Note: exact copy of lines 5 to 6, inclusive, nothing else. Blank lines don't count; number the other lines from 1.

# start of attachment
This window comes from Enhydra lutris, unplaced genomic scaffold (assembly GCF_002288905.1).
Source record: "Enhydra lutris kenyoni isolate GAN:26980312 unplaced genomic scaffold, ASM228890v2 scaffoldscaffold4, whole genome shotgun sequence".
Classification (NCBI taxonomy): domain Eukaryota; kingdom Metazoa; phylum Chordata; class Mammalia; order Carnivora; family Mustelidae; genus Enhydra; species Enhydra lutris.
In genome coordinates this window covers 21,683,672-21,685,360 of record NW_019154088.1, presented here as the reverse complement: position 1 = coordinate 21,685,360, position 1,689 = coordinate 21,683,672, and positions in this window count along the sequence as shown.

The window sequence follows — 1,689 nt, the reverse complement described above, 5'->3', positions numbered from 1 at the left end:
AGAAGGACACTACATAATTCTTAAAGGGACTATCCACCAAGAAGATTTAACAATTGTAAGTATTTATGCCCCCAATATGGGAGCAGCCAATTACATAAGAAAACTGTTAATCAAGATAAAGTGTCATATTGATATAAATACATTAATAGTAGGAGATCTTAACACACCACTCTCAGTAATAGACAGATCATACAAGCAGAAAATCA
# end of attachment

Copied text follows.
The window sequence follows — 1,689 nt, the reverse complement described above, 5'->3', positions numbered from 1 at the left end:
AGAAGGACACTACATAATTCTTAAAGGGACTATCCACCAAGAAGATTTAACAATTGTAAGTATTTATGCCCCCAATATGGGAGCAGCCAATTACATAAGAAAACTGTTAATCAAGATAAAGTGTCATATTGATATAAATACATTAATAGTAGGAGATCTTAACACACCACTCTCAGTAATAGACAGATCATACAAGCAGAAAATCA